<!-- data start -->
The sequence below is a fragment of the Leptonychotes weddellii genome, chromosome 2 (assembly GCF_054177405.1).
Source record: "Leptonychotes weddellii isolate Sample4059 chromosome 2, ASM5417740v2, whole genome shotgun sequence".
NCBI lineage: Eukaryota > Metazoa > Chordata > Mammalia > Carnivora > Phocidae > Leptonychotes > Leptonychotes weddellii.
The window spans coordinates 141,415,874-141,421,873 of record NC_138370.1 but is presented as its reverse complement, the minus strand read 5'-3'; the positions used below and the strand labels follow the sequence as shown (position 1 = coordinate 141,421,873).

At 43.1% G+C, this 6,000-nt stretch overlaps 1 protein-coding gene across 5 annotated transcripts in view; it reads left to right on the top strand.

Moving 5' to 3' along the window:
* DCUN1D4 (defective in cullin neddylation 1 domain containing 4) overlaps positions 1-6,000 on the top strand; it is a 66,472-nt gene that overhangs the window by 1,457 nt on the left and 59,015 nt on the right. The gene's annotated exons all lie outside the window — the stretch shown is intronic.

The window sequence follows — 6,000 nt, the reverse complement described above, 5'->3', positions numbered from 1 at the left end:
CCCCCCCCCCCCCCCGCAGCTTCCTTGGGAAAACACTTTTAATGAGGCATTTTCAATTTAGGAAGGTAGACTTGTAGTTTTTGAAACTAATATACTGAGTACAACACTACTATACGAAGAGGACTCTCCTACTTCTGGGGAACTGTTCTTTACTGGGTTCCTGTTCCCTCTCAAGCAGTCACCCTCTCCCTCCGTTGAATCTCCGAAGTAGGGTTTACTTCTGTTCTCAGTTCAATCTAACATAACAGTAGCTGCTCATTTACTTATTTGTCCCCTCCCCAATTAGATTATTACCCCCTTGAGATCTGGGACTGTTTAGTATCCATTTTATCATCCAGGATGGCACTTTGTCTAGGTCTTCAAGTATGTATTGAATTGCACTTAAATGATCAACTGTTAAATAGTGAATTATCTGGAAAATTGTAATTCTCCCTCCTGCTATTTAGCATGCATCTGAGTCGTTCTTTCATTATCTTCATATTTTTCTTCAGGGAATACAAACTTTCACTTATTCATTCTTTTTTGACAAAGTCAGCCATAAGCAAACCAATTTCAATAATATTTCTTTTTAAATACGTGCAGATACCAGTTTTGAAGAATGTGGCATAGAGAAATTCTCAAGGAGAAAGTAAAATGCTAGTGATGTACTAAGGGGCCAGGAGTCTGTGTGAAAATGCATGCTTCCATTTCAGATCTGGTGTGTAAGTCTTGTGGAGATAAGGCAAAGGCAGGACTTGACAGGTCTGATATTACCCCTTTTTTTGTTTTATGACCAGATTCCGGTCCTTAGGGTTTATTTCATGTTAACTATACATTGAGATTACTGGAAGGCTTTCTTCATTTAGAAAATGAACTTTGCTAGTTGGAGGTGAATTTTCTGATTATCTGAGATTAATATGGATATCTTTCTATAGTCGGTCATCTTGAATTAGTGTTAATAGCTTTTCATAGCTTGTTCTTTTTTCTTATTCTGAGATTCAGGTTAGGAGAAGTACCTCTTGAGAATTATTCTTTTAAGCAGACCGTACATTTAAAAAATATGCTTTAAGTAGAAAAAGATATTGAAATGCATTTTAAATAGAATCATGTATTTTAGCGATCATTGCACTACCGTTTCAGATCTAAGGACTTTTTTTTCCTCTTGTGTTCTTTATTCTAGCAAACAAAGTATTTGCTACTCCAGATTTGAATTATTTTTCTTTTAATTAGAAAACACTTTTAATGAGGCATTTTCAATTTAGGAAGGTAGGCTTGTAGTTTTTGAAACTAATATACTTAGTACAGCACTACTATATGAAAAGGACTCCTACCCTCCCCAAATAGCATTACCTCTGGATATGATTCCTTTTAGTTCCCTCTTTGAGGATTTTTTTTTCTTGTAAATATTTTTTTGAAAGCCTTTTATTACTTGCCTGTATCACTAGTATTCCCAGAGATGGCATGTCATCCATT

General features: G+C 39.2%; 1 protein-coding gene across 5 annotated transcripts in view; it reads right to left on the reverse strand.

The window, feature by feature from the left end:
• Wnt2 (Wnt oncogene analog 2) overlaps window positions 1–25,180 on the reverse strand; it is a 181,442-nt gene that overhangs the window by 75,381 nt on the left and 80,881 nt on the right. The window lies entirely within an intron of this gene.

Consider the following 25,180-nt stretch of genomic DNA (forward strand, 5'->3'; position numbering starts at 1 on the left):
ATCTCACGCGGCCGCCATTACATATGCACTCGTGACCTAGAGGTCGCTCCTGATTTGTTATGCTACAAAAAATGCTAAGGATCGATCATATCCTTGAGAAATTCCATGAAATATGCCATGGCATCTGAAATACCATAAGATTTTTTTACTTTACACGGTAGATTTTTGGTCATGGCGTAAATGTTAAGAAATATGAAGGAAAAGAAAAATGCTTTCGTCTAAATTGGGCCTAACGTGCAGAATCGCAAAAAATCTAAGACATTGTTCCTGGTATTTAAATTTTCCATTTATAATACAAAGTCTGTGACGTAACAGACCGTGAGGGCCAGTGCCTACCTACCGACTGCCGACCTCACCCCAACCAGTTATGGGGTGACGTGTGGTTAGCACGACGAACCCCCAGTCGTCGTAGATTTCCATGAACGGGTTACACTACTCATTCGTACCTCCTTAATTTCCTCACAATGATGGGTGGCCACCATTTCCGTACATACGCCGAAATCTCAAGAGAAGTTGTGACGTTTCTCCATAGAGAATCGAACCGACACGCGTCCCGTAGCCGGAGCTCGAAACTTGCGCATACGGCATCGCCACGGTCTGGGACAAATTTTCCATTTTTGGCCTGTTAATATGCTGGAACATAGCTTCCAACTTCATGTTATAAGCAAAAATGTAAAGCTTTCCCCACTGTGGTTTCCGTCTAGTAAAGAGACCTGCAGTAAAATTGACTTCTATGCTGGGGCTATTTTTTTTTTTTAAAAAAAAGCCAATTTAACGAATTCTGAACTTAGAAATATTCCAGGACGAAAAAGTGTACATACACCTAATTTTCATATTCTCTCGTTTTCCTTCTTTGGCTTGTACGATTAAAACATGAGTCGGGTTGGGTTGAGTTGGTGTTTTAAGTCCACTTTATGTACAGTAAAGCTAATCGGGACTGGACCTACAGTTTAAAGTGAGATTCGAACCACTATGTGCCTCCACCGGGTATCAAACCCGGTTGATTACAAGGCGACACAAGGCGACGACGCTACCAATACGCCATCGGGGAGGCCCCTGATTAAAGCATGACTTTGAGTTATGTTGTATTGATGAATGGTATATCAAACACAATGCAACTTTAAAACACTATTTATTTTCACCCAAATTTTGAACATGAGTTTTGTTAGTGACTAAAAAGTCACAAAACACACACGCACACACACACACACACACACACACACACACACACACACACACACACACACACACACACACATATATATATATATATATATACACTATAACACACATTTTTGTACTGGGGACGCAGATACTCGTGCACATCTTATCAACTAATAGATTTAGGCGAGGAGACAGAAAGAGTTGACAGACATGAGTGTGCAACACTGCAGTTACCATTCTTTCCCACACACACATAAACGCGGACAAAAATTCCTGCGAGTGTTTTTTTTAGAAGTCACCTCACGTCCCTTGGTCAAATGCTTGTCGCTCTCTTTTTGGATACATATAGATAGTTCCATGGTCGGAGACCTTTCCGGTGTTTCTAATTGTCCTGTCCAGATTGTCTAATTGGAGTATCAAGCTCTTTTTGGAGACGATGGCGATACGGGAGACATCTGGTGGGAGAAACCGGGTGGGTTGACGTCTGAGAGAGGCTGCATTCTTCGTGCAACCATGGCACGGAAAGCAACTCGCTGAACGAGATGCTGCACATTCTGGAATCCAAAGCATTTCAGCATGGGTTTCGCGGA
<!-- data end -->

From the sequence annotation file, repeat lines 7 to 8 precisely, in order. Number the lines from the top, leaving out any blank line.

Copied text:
* DCUN1D4 (defective in cullin neddylation 1 domain containing 4) overlaps positions 1-6,000 on the top strand; it is a 66,472-nt gene that overhangs the window by 1,457 nt on the left and 59,015 nt on the right. The gene's annotated exons all lie outside the window — the stretch shown is intronic.

The window sequence follows — 6,000 nt, the reverse complement described above, 5'->3', positions numbered from 1 at the left end: